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June 2012
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Horse racing saddled with problems


On Kentucky Derby night 2012 someone murdered Adan Perez. The groom's body was found in a backside barn at Churchill Downs. No arrest has happened, and almost two years later the case has grown cold.

This sad and unresolved situation is symbolic of so much in thoroughbred horse racing now. Despite plenty of positive (as chronicled in a preceding column) there are several serious problems that prevent racing from reaching its full potential and returning to its past position in the pantheon of America's most popular sports.

One stark reminder of racing's darker side is distracting fans from Keeneland's Spring Meet, the thrilling Kentucky Derby and Oaks prep races, and Kentucky Derby Festival fun. The New York Times recently reported on an undercover investigation at Churchill Downs by People for the Ethical Treatment of Animals (PETA) that accuses racing's second all-time winningest trainer, Steve Asmussen, and his then-top assistant, Scott Blasi, "of subjecting their horses to cruel and injurious treatments, administering drugs to them for nontherapeutic purposes, and having one of their jockeys use an electrical device to shock horses into running faster."

PETA filed a complaint with Kentucky racing officials accusing Asmussen of forcing "injured and/or suffering horses to race and train." The Times also reports that PETA claims Asmussen also employed "undocumented workers, requiring them to use false names on Internal Revenue Service forms, and conspiring with Blasi to produce false identification documents, according to the complaints filed with state and federal agencies," as well as violating wage and hour laws.

Asmussen fired Blasi, but has avoided public comment. Some of his clients have taken their horses away from him. Even if only partly true the report is profoundly unsettling for horse-lovers and the industry, especially since Asmussen trains leading contenders for the Kentucky Derby (Tapiture) and the Kentucky Oaks (Untapable).Yet voluntary reform remains elusive. In a recent column urging all states to adopt a package of uniform medication measures, Alex Waldrop, president and CEO of the National Thoroughbred Racing Association, notes, "There is justifiable skepticism about our ability to achieve national reform in a state-regulated industry."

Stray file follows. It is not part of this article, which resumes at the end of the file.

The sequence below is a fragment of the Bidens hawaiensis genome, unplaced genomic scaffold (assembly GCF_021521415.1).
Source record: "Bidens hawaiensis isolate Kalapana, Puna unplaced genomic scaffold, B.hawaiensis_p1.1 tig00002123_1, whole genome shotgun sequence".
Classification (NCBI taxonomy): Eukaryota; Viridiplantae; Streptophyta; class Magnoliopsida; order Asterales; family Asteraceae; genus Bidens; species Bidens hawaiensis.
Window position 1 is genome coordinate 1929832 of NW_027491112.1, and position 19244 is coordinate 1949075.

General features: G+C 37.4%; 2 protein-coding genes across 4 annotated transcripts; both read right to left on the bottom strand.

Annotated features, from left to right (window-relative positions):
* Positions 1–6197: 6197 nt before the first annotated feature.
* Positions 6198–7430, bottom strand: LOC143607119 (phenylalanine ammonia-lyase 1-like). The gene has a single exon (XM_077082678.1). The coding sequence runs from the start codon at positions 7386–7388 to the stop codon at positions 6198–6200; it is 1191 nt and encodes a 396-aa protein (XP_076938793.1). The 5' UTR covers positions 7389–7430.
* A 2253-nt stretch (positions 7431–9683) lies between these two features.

Ogden Phipps, chairman of the venerable Jockey Club, which is dedicated to the improvement of thoroughbred breeding and racing, acknowledges that racing deserves criticism "because the sport's rules and our penalties have not been effective deterrents." Phipps says that if states do not promptly enact the uniform medication reforms his organization will seek federal legislation, including a race-day medication ban.

In Kentucky, expanded gambling, i.e., casinos, is another example of failure and frustration in the commonwealth's fractious, often fragmented, industry. Despite the aggressive efforts of Kentucky Wins!, a coalition of heavy-hitters dedicated to expanding "gaming" in Kentucky, another General Assembly session has come and almost gone without voting on, much less passing, a pro-casino constitutional amendment.

In his 2007 campaign Gov. Steve Beshear unconditionally promised he would get expanded gambling. Beshear refused to answer questions about alternatives if gambling revenue did not materialize because he supposedly had the leadership skill to make it happen. Beshear has been a bad bet for pro-gambling Kentuckians.

Although the Democrats in the state House of Representatives act disappointed, they may actually be delighted. Their U.S. Senate candidate, Alison Lundergan Grimes, likely does not want the issue on this November's ballot because it might make more conservative voters turn out. Speaker of the House Greg Stumbo (D-Prestonsburg/Lexington) probably had 60 votes to pass an amendment in his chamber, but he wants to rake in another cycle's worth of campaign contributions from the horse industry as he tries to hold on to his party's precarious majority.

There is no guarantee that casinos would help Kentucky's horse industry and racetracks. Some alternatives could actually hurt them by bringing in more competition. That said, opposition forces have also put the state's beleaguered signature industry at risk by not offering realistic ideas to help Kentucky's tracks counter the lucrative incentives and purses that casino states use to lure owners, trainers, and horses.

Here's hoping for justice in the Adan Perez case, and that the Sport of Kings can get its act together.

John David Dyche is a Louisville attorney and a political commentator for WDRB.com.

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